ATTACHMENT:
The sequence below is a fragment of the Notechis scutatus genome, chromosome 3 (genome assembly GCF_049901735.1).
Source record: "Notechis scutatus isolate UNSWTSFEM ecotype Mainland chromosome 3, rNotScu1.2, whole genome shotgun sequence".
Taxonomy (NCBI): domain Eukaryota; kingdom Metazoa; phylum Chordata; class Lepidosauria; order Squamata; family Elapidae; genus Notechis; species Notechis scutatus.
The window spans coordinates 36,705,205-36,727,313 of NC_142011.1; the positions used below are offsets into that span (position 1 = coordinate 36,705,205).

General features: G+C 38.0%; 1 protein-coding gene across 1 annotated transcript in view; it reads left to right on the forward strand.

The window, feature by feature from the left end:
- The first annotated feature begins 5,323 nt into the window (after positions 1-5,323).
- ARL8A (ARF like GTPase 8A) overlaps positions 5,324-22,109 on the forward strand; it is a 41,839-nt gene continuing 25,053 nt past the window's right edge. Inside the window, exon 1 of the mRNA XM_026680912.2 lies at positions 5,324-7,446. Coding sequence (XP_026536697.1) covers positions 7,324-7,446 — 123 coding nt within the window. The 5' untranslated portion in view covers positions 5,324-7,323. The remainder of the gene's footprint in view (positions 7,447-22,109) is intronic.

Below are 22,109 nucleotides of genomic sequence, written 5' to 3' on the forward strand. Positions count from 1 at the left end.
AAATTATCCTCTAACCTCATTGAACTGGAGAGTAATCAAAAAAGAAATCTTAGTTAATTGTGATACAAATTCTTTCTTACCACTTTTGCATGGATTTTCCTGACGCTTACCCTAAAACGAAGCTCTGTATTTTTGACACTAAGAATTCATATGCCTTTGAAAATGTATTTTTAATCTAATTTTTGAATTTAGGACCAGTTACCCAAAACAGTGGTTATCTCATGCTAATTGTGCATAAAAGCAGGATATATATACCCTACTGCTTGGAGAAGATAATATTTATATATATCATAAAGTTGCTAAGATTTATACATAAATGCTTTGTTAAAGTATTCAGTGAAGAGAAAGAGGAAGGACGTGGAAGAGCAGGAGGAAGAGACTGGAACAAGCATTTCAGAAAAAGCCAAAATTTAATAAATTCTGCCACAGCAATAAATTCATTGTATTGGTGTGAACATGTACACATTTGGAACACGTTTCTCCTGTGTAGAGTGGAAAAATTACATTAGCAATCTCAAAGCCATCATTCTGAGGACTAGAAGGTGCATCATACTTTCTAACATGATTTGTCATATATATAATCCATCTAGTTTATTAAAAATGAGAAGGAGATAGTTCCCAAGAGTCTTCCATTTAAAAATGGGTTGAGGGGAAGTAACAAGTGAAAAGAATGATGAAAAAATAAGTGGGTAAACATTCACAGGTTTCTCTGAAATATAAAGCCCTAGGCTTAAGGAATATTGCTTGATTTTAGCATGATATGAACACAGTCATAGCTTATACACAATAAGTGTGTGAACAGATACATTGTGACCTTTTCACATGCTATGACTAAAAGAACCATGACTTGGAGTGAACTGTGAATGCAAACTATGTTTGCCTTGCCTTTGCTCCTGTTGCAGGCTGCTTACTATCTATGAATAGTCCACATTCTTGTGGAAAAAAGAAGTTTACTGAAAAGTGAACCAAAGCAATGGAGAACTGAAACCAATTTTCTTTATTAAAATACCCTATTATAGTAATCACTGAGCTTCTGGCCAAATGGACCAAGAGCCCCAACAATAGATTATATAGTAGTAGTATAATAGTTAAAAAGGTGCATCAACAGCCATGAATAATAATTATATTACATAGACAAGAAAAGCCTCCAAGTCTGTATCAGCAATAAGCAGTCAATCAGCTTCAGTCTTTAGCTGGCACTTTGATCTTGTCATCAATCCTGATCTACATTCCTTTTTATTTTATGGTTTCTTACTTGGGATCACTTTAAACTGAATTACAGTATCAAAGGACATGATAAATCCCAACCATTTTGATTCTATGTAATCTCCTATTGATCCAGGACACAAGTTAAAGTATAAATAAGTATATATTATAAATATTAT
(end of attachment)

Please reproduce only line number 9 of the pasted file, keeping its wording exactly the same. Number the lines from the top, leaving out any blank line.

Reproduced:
Below are 22,109 nucleotides of genomic sequence, written 5' to 3' on the forward strand. Positions count from 1 at the left end.